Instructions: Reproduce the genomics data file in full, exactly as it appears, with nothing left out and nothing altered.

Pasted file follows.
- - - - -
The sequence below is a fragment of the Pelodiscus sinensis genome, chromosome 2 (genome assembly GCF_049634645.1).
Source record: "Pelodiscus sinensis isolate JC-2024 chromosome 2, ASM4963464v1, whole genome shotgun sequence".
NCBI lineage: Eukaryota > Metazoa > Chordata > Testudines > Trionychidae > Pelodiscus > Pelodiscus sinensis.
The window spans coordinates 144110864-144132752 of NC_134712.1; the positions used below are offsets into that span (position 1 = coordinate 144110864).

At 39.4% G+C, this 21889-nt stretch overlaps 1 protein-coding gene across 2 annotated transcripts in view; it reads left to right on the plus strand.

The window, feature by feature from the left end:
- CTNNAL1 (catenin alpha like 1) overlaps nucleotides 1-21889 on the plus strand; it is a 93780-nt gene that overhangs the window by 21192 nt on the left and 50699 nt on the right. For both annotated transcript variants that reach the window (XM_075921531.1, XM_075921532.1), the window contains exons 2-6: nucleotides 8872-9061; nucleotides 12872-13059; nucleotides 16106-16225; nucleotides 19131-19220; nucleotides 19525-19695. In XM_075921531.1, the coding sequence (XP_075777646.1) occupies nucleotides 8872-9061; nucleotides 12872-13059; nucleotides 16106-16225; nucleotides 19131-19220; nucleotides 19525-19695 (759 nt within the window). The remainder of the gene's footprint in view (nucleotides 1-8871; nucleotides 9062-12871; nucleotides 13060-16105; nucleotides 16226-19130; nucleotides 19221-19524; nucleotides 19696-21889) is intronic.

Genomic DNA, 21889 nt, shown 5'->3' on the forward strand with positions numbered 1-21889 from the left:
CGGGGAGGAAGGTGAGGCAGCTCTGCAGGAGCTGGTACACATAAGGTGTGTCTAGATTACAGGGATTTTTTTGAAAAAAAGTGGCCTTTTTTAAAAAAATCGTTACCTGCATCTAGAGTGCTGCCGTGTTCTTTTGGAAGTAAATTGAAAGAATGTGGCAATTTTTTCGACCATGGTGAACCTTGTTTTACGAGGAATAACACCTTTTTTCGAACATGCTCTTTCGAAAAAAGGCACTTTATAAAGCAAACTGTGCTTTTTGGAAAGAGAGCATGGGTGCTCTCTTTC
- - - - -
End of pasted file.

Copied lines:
The sequence below is a fragment of the Pelodiscus sinensis genome, chromosome 2 (genome assembly GCF_049634645.1).
Source record: "Pelodiscus sinensis isolate JC-2024 chromosome 2, ASM4963464v1, whole genome shotgun sequence".
NCBI lineage: Eukaryota > Metazoa > Chordata > Testudines > Trionychidae > Pelodiscus > Pelodiscus sinensis.
The window spans coordinates 144110864-144132752 of NC_134712.1; the positions used below are offsets into that span (position 1 = coordinate 144110864).

At 39.4% G+C, this 21889-nt stretch overlaps 1 protein-coding gene across 2 annotated transcripts in view; it reads left to right on the plus strand.

The window, feature by feature from the left end:
- CTNNAL1 (catenin alpha like 1) overlaps nucleotides 1-21889 on the plus strand; it is a 93780-nt gene that overhangs the window by 21192 nt on the left and 50699 nt on the right. For both annotated transcript variants that reach the window (XM_075921531.1, XM_075921532.1), the window contains exons 2-6: nucleotides 8872-9061; nucleotides 12872-13059; nucleotides 16106-16225; nucleotides 19131-19220; nucleotides 19525-19695. In XM_075921531.1, the coding sequence (XP_075777646.1) occupies nucleotides 8872-9061; nucleotides 12872-13059; nucleotides 16106-16225; nucleotides 19131-19220; nucleotides 19525-19695 (759 nt within the window). The remainder of the gene's footprint in view (nucleotides 1-8871; nucleotides 9062-12871; nucleotides 13060-16105; nucleotides 16226-19130; nucleotides 19221-19524; nucleotides 19696-21889) is intronic.

Genomic DNA, 21889 nt, shown 5'->3' on the forward strand with positions numbered 1-21889 from the left:
CGGGGAGGAAGGTGAGGCAGCTCTGCAGGAGCTGGTACACATAAGGTGTGTCTAGATTACAGGGATTTTTTTGAAAAAAAGTGGCCTTTTTTAAAAAAATCGTTACCTGCATCTAGAGTGCTGCCGTGTTCTTTTGGAAGTAAATTGAAAGAATGTGGCAATTTTTTCGACCATGGTGAACCTTGTTTTACGAGGAATAACACCTTTTTTCGAACATGCTCTTTCGAAAAAAGGCACTTTATAAAGCAAACTGTGCTTTTTGGAAAGAGAGCATGGGTGCTCTCTTTC